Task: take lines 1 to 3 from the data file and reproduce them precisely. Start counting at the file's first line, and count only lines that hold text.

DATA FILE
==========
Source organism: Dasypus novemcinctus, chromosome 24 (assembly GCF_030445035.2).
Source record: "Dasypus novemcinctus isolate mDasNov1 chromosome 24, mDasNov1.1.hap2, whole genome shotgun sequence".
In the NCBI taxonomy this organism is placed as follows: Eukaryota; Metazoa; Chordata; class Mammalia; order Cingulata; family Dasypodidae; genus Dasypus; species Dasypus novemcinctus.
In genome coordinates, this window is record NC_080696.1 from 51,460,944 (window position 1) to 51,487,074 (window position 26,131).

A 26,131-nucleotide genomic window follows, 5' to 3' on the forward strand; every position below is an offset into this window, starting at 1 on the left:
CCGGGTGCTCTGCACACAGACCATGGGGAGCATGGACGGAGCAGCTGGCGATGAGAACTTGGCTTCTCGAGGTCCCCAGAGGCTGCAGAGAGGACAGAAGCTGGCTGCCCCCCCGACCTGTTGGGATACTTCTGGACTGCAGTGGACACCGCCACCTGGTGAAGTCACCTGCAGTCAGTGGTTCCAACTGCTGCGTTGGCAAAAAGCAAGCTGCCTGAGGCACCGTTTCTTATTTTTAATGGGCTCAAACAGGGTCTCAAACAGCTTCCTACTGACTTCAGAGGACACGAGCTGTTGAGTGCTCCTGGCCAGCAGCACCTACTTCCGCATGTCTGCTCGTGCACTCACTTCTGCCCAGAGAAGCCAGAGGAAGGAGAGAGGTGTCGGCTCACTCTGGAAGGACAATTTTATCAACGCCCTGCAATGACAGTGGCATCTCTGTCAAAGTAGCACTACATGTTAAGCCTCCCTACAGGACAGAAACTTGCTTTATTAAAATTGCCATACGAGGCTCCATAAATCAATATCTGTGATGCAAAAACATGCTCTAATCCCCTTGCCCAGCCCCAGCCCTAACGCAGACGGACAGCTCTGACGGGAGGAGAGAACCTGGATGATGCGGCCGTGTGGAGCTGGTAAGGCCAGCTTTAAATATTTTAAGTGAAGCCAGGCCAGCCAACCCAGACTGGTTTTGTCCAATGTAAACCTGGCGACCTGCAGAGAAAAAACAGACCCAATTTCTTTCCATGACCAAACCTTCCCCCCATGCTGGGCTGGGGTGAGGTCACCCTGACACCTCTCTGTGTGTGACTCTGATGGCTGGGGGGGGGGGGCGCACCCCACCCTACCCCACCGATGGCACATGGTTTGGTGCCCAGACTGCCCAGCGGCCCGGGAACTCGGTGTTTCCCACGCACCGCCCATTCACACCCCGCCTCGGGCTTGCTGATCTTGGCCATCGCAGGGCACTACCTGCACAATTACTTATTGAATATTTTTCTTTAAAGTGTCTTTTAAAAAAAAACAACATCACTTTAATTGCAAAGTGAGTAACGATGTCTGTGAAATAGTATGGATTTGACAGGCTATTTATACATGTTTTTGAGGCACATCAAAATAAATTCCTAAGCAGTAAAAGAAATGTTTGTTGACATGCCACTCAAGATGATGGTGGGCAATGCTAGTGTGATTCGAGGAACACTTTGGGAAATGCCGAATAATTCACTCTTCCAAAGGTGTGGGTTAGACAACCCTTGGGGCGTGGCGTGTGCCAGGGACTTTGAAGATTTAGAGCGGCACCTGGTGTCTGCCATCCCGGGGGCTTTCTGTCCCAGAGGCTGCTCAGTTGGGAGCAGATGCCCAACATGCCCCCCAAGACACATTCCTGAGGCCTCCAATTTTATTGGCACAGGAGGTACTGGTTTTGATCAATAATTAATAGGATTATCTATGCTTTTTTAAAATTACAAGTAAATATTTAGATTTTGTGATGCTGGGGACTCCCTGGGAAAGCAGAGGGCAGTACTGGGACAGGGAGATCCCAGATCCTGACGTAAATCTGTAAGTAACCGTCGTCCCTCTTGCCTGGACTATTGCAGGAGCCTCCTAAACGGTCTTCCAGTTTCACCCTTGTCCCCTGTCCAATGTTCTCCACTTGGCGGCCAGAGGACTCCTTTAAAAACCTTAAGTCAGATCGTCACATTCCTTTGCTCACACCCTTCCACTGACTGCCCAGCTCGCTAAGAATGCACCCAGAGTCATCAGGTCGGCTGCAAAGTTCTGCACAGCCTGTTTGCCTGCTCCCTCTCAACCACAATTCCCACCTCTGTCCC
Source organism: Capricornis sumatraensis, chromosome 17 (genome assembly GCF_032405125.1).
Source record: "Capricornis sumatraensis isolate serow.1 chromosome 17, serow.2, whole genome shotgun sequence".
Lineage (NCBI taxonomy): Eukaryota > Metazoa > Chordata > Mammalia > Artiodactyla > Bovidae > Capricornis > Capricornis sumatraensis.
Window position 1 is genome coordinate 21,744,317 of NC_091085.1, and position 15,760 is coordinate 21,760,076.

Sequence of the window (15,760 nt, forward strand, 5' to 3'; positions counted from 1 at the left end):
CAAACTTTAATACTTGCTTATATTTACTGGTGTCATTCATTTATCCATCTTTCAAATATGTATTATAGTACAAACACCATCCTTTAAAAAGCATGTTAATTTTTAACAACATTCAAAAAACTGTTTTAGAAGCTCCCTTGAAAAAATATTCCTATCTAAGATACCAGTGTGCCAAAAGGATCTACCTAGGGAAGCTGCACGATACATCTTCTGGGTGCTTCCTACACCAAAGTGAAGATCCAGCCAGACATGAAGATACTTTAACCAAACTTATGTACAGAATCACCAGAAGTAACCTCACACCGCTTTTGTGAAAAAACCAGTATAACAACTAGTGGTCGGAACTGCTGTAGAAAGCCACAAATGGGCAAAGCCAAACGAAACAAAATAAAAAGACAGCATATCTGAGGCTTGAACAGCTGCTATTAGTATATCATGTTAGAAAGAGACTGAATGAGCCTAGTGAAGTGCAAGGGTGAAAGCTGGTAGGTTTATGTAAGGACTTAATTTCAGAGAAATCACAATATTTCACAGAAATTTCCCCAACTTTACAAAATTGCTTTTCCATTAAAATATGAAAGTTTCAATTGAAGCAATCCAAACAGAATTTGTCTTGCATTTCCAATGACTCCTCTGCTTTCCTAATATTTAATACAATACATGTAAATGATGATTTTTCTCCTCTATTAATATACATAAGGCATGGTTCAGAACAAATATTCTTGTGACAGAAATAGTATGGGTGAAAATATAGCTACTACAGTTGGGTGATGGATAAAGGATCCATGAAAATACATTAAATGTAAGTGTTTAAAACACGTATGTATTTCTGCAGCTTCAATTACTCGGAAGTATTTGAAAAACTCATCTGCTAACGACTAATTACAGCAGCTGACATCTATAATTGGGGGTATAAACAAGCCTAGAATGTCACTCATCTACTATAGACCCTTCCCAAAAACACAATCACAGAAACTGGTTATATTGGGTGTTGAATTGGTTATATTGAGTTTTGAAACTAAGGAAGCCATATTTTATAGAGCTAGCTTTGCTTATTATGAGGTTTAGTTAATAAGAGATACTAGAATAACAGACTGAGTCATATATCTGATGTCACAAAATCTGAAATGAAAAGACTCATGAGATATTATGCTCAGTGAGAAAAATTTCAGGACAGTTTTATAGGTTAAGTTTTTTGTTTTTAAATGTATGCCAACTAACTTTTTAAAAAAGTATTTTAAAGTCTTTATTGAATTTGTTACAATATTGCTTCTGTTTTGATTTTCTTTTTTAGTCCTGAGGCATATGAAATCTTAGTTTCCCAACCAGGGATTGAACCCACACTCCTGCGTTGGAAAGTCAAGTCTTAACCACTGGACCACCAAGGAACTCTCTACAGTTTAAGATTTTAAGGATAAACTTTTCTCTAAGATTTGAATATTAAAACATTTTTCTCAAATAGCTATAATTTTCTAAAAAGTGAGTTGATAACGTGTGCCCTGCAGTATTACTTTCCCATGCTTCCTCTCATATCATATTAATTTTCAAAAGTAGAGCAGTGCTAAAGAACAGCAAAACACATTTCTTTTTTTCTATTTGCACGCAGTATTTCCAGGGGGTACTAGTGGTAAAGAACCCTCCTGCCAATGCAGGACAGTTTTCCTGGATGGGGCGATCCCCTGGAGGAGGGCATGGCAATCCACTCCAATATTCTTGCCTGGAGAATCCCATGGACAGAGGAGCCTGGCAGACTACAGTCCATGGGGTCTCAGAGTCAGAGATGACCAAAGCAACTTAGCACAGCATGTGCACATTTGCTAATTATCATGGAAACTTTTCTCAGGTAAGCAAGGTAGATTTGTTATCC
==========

Source organism: Dasypus novemcinctus, chromosome 24 (assembly GCF_030445035.2).
Source record: "Dasypus novemcinctus isolate mDasNov1 chromosome 24, mDasNov1.1.hap2, whole genome shotgun sequence".
In the NCBI taxonomy this organism is placed as follows: Eukaryota; Metazoa; Chordata; class Mammalia; order Cingulata; family Dasypodidae; genus Dasypus; species Dasypus novemcinctus.